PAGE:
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Every so often a “new” diet is featured in the press, followed by Hollywood endorsement and praise for it’s ability to make you slim and healthy. Many of these are fads that are only successful in the short term, many are highly suspect and ineffective and some are actually dangerous as they omit essential food groups. One of these “new” fad diets touted in the press a few years ago was the glycaemic index. It’s not actually new though, and has been prescribed by doctors to help those suffering from diabetes since its creation in the early 80s. It also happens to be extremely effective in making non diabetics slim and healthy. So what is it, and why does it work?
The glycemic index or GI is a measure of the effects of carbohydrates on blood sugar levels. Carbohydrates that break down quickly during digestion and release glucose rapidly into the bloodstream have a high GI; carbohydrates that break down more slowly, releasing glucose more gradually into the bloodstream, have a low GI. The concept was developed in 1980–1981 at the University of Toronto in research to find out which foods were best for people with diabetes. A lower glycemic index means slower rates of digestion and absorption of the foods’ carbohydrates and creates a lower insulin demand after eating. In effect if you eat lots of sugary (high GI) foods the pancreas releases lots of insulin (a chemical messenger) that instructs your body to store glucose in the liver and muscles (your fuel tank). Over time you become resistant to this insulin onslaught and the messages don’t get through; you are now insulin resistant, and on the road to diabetes. Sugary (high GI) foods also get used up quickly, so that after the initial energy burst you get a trough in blood sugar levels, and a craving for more sweetness. In effect a sweet vicious cycle. High GI foods are also so easily digestible that you are much more likely to have a surplus of blood sugar – this excess energy will then be stored as fat!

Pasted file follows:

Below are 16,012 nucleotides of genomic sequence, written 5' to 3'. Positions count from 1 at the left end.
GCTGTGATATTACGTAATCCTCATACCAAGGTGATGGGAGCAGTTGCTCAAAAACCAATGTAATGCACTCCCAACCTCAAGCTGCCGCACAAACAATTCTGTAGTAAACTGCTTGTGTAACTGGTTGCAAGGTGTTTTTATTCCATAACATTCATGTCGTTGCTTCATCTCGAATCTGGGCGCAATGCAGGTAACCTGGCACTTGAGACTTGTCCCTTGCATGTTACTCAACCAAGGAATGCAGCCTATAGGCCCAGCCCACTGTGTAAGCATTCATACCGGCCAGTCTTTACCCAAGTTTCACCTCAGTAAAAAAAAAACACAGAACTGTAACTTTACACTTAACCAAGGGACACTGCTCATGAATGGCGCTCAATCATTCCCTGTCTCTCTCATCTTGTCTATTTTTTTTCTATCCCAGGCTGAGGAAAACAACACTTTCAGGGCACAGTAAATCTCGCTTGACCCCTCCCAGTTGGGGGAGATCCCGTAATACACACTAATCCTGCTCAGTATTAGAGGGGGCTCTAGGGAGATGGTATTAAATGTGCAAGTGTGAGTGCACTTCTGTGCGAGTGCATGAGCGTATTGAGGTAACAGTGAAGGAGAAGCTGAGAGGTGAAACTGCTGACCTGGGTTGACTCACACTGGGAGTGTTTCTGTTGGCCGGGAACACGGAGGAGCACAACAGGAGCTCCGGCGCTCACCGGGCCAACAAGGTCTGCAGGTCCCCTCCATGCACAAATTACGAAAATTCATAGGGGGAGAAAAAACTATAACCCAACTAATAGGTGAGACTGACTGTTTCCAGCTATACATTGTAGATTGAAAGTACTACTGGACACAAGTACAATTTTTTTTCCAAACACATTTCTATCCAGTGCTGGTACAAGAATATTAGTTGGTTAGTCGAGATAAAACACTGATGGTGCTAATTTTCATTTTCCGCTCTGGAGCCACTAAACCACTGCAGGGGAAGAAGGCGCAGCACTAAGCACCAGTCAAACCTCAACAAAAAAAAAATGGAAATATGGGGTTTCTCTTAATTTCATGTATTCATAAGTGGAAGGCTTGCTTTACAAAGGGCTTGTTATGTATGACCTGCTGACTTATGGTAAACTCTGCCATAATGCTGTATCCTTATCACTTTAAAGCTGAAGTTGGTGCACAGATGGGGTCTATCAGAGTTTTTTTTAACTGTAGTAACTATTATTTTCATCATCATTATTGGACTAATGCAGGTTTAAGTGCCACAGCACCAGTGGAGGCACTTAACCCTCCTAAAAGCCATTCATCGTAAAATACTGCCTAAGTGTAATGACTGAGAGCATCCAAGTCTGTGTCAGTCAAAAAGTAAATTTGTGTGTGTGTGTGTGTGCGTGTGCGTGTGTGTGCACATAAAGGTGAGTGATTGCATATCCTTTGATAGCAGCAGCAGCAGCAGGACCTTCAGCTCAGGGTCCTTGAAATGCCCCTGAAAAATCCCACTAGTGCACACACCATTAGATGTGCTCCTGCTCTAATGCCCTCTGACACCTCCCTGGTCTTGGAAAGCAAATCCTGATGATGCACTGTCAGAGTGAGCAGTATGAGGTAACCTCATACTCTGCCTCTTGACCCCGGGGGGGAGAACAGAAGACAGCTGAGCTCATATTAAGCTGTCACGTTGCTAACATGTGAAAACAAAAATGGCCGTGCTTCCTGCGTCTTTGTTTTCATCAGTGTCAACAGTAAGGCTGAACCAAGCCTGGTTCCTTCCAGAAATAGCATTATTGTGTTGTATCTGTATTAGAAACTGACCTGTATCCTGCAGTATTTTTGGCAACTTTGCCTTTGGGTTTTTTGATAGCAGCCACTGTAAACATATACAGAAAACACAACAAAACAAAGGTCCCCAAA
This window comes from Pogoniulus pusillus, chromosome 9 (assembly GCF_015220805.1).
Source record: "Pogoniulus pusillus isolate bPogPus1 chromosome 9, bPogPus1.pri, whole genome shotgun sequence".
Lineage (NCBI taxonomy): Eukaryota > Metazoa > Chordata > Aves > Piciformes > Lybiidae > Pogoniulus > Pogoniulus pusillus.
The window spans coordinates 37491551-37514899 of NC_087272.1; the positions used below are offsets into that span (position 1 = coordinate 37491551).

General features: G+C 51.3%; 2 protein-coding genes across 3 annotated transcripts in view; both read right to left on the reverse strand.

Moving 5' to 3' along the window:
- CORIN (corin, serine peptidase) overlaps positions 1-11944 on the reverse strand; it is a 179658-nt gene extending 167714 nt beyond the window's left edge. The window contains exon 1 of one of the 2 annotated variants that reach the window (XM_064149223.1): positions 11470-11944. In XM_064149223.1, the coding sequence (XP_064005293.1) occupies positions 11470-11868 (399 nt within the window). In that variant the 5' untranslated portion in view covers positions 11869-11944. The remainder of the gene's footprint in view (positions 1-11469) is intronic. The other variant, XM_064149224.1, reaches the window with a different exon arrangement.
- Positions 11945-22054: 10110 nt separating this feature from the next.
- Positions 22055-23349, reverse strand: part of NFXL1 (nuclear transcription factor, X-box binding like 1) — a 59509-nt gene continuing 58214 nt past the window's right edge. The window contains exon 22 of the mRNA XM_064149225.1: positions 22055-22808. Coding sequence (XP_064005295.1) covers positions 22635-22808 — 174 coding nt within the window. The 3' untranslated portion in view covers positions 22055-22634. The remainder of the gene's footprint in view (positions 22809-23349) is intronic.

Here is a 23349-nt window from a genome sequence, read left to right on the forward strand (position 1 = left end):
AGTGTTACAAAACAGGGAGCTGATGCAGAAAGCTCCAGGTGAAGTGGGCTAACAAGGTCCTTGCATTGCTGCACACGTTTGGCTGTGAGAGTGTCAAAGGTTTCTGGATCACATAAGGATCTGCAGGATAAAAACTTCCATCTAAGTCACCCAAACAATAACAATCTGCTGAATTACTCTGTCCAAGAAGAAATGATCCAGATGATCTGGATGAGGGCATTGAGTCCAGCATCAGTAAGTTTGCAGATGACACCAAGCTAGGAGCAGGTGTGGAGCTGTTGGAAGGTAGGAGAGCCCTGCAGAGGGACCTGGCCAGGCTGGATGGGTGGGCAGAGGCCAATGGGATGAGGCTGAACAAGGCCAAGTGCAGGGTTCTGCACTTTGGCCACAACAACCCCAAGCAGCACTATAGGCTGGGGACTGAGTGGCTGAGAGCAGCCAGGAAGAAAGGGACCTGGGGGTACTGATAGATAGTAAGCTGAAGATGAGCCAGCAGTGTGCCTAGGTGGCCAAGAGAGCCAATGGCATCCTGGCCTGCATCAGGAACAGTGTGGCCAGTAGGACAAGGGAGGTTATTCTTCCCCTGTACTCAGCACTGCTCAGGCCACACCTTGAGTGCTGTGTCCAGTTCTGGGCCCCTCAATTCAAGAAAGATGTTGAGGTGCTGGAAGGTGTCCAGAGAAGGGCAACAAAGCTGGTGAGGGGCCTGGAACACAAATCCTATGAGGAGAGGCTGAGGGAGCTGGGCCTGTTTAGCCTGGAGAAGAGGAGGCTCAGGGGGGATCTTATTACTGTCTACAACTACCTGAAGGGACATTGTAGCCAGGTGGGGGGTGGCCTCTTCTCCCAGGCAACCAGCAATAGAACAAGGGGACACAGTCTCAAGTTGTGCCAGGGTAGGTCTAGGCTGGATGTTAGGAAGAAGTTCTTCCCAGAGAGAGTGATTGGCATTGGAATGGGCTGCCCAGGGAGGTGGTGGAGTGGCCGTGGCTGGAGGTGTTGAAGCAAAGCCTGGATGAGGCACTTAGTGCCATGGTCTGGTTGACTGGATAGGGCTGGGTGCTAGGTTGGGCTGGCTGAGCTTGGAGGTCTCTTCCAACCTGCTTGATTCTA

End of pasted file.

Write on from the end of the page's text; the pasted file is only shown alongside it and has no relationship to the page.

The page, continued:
Foods with a low GI have the opposite effect; they take longer to digest and so fill you up for longer, making it easier to avoid the chocolate gateaux. This means that you get out of the sugar craving cycle, so it’s easier to be good. They also contain more fibre, vitamins, nutrients, and are still in their natural state, so prevent heart disease, cancer and other killers. Most importantly for the dieter they are less calorie dense, so you can eat lots of them and not actually take in too many calories! To boot, low GI foods help to improve cholesterol and promote physical endurance. In short, great for weight loss and health!
What now? All you need to do is swap high GI foods for low ones; there are no complex calculations or calorie counting, no deprivation or hunger. Five tips to success are:
There is a list of common foods and their GI on the nutrition fact sheet on the Knowledge page, have a look. Remember that block bookings at Diets Don’t Work Personal training (London, Windsor and Maidenhead) include detailed nutritional assesment and help with eating.